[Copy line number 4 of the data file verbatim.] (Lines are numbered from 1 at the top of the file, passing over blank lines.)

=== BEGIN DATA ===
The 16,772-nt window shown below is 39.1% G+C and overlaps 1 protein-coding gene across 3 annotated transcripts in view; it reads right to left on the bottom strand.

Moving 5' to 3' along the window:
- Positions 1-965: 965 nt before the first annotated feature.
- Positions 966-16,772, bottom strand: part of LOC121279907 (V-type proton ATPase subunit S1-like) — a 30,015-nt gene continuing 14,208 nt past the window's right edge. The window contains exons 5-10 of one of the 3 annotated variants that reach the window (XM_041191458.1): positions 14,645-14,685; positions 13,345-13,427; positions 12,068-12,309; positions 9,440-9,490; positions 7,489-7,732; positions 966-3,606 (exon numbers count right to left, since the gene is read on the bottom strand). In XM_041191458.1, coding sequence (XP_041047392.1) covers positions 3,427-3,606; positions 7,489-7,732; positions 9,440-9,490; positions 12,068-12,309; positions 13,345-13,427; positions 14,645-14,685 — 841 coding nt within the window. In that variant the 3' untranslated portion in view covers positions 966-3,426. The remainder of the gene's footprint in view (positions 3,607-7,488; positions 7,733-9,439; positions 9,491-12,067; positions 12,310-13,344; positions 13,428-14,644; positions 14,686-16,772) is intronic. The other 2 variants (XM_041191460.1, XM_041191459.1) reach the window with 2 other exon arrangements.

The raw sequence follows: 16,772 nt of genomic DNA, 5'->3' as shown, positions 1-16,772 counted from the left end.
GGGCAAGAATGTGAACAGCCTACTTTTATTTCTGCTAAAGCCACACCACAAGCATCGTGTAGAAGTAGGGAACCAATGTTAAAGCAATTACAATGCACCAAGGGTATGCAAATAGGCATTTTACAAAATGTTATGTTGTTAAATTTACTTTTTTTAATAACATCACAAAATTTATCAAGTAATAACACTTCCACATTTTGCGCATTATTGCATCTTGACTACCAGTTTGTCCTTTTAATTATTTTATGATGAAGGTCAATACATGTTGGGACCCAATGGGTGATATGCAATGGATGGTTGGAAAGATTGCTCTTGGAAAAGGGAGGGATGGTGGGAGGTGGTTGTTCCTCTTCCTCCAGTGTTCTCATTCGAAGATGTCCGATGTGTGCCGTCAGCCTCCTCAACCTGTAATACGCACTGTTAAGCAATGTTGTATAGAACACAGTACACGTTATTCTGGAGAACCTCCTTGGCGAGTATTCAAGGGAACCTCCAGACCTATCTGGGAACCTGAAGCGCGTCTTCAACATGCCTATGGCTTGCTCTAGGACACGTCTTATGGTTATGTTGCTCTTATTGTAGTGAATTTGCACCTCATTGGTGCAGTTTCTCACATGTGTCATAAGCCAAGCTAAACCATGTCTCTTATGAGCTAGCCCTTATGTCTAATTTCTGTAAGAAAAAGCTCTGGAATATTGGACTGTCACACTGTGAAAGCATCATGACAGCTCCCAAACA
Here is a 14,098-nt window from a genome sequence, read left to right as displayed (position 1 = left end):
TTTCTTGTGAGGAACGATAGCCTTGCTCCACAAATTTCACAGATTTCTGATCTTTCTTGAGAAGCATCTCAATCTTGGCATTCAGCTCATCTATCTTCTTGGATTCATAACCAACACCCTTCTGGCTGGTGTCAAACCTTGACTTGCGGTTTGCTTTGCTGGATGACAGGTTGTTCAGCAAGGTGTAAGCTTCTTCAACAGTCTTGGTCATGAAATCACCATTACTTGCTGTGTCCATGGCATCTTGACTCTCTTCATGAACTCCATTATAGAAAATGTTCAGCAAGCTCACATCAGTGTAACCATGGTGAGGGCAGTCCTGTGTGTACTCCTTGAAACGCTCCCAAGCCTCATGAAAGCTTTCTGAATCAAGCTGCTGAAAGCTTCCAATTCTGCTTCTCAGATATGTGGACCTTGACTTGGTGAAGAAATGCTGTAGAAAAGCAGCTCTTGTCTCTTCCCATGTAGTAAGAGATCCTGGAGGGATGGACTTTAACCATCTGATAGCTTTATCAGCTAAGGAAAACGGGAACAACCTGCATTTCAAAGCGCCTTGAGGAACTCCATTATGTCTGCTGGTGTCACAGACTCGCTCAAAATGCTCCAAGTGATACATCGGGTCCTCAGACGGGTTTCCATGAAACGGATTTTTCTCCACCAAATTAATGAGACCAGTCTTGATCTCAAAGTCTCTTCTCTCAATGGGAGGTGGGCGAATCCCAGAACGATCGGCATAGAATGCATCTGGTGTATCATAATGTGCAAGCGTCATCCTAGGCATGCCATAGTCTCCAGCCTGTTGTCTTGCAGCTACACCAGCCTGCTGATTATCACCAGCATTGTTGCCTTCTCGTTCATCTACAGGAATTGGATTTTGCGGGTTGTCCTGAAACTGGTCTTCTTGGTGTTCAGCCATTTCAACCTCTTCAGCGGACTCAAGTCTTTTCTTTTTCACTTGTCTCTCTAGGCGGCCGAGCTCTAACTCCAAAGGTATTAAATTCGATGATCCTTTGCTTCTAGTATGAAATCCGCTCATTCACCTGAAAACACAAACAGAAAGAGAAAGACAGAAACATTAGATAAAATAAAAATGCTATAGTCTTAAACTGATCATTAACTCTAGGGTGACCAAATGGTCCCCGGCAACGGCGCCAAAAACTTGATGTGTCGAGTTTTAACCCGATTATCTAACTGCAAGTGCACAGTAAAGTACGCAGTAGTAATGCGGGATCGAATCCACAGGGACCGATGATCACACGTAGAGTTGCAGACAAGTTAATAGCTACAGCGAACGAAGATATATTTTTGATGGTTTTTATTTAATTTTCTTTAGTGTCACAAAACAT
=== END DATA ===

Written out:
- Positions 966-16,772, bottom strand: part of LOC121279907 (V-type proton ATPase subunit S1-like) — a 30,015-nt gene continuing 14,208 nt past the window's right edge. The window contains exons 5-10 of one of the 3 annotated variants that reach the window (XM_041191458.1): positions 14,645-14,685; positions 13,345-13,427; positions 12,068-12,309; positions 9,440-9,490; positions 7,489-7,732; positions 966-3,606 (exon numbers count right to left, since the gene is read on the bottom strand). In XM_041191458.1, coding sequence (XP_041047392.1) covers positions 3,427-3,606; positions 7,489-7,732; positions 9,440-9,490; positions 12,068-12,309; positions 13,345-13,427; positions 14,645-14,685 — 841 coding nt within the window. In that variant the 3' untranslated portion in view covers positions 966-3,426. The remainder of the gene's footprint in view (positions 3,607-7,488; positions 7,733-9,439; positions 9,491-12,067; positions 12,310-13,344; positions 13,428-14,644; positions 14,686-16,772) is intronic. The other 2 variants (XM_041191460.1, XM_041191459.1) reach the window with 2 other exon arrangements.